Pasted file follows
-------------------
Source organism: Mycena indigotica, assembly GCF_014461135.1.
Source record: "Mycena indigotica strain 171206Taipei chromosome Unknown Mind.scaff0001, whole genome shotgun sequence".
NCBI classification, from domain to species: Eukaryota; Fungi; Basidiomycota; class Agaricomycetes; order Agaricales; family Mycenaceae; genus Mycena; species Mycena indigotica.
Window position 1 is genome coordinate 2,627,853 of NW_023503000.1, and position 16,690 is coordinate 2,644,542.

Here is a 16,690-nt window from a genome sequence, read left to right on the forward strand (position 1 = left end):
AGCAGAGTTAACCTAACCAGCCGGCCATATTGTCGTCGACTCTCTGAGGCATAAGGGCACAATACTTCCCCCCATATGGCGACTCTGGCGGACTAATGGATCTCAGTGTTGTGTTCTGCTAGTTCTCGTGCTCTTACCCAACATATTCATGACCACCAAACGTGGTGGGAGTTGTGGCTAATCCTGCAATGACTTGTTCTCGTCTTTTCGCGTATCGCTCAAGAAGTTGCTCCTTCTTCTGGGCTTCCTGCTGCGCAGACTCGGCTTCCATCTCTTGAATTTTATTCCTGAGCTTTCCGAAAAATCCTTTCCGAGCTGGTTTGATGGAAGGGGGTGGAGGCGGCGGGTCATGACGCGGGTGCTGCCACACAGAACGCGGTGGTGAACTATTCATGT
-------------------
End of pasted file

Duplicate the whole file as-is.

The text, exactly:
Source organism: Mycena indigotica, assembly GCF_014461135.1.
Source record: "Mycena indigotica strain 171206Taipei chromosome Unknown Mind.scaff0001, whole genome shotgun sequence".
NCBI classification, from domain to species: Eukaryota; Fungi; Basidiomycota; class Agaricomycetes; order Agaricales; family Mycenaceae; genus Mycena; species Mycena indigotica.
Window position 1 is genome coordinate 2,627,853 of NW_023503000.1, and position 16,690 is coordinate 2,644,542.

Here is a 16,690-nt window from a genome sequence, read left to right on the forward strand (position 1 = left end):
AGCAGAGTTAACCTAACCAGCCGGCCATATTGTCGTCGACTCTCTGAGGCATAAGGGCACAATACTTCCCCCCATATGGCGACTCTGGCGGACTAATGGATCTCAGTGTTGTGTTCTGCTAGTTCTCGTGCTCTTACCCAACATATTCATGACCACCAAACGTGGTGGGAGTTGTGGCTAATCCTGCAATGACTTGTTCTCGTCTTTTCGCGTATCGCTCAAGAAGTTGCTCCTTCTTCTGGGCTTCCTGCTGCGCAGACTCGGCTTCCATCTCTTGAATTTTATTCCTGAGCTTTCCGAAAAATCCTTTCCGAGCTGGTTTGATGGAAGGGGGTGGAGGCGGCGGGTCATGACGCGGGTGCTGCCACACAGAACGCGGTGGTGAACTATTCATGT